It's a political film, and I thought a good insight as to how terrorists are made by governments. I have a few little nitpicks, but on the whole, I loved it.
The nitpicks, you ask? I didn't like the ending. I mean, the mass of people in V costumes who came out to watch parliament being blown up was pretty damn cool visually, but I was yearning to see Evey put on V's mask and let it be known that his ideal lives on to the masses. I was disappointed when it ended with her standing on the balcony with Finch to watch the explosion/fireworks. And by the same token, I wouldn't have minded if she'd stayed with V after her liberation instead of deciding to leave. In the graphic novel, her staying with V meant that she trained, and became his physical, if not complete equal.
The two other things I missed were probably cut due to time constraints, and those were V's 'conversation' with Lady Justice and the 'Vicious Cabaret' musical number. The last one would've been so much fun. Can I hold out hope for a deleted scene?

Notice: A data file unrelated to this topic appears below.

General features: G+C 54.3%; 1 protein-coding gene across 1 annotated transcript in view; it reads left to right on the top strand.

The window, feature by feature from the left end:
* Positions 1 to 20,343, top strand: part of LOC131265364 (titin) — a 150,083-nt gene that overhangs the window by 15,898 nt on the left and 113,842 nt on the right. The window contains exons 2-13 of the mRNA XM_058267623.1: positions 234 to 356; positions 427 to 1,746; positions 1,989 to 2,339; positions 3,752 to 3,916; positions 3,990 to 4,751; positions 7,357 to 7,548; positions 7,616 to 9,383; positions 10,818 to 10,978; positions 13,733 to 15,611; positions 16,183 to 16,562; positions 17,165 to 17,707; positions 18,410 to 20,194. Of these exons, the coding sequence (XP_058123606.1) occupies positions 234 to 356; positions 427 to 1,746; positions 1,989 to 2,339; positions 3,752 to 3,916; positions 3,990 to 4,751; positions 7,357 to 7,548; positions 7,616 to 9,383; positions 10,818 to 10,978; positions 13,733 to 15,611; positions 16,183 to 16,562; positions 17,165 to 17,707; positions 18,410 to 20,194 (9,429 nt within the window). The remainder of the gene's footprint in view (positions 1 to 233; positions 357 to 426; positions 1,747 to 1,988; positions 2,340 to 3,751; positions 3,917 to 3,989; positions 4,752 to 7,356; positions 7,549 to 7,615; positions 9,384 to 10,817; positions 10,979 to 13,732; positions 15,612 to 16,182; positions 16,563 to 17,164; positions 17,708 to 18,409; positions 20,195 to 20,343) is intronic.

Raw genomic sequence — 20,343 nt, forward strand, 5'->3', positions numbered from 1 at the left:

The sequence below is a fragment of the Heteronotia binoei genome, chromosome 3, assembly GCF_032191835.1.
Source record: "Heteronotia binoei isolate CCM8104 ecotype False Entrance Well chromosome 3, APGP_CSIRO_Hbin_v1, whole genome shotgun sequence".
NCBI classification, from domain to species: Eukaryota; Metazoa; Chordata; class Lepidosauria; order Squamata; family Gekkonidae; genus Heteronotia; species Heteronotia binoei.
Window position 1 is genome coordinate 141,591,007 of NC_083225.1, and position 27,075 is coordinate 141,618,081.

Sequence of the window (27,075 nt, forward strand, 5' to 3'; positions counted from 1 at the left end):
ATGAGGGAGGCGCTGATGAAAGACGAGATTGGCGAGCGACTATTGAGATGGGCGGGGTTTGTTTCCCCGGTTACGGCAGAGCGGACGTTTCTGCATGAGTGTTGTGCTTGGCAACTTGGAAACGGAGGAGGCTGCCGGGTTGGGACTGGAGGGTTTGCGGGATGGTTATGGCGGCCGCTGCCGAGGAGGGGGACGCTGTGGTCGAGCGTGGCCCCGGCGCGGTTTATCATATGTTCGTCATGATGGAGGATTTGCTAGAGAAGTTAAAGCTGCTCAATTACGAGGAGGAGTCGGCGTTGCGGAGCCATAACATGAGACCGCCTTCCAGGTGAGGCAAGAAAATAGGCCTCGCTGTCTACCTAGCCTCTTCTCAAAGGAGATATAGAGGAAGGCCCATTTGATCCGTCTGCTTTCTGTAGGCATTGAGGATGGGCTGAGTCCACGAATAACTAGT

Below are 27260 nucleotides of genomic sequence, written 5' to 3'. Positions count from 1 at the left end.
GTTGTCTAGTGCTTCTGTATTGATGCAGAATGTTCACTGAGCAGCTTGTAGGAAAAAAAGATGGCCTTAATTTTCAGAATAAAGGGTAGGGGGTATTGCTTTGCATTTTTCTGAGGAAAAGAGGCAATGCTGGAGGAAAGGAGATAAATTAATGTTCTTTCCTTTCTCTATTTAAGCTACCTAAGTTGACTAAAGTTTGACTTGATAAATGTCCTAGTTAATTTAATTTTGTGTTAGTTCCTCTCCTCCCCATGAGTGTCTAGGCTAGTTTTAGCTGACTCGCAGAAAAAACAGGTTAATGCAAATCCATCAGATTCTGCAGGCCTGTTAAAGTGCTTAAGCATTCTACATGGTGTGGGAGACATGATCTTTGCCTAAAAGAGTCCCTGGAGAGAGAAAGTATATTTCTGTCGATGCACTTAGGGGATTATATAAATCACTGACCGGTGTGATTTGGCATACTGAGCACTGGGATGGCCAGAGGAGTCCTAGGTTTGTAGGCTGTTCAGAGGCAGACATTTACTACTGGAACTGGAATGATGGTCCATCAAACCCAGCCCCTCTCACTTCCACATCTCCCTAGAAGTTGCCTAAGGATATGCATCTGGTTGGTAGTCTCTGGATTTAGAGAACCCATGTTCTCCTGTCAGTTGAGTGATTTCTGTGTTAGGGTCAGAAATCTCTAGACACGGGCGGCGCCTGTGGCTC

I can't fault anyone in the cast. Hugo Weaving was so damn cool. There was much joy in my fangirl heart for his first appearance. V blew up Parliament first in the novel rather than the Old Bailey as he did in the film, but it was still so great to watch, seeing him 'conduct' the music. And while I'm on that subject, this film should get an award for best use of the 1812 overture. So much love. Natalie Portman has easily become my favourite actress. Her performance was gutsy and rivetting. As for the other major players, they all filled their parts well. Part of the fun was picking out British actors like Tim Piggot-Smith and Ben Miles in supporting roles. Stephen Fry was hugely enjoyable to watch too, and I couldn't help but wonder if he'd actually written that tv spoof himself. The nod to Benny Hill was brilliant.
The whole playing up of the romantic element between V and Evey wasn't too bad in my estimation. I thought it was a little awkward, but in the hands of a good writer it could be an interesting pairing. Just as long as they avoid all Phantom of the Opera references, because that's already become a cliche in the fandom. *grumble*
So all in all, I recommend it. I also recommend the graphic novel if you can find it. As it is with most book to film adaptations, the novel offers more depth to the characters and goings on in England as a police state than you see in the film.
Oh! And do go and read cleolinda's brilliant parody of it at m15m.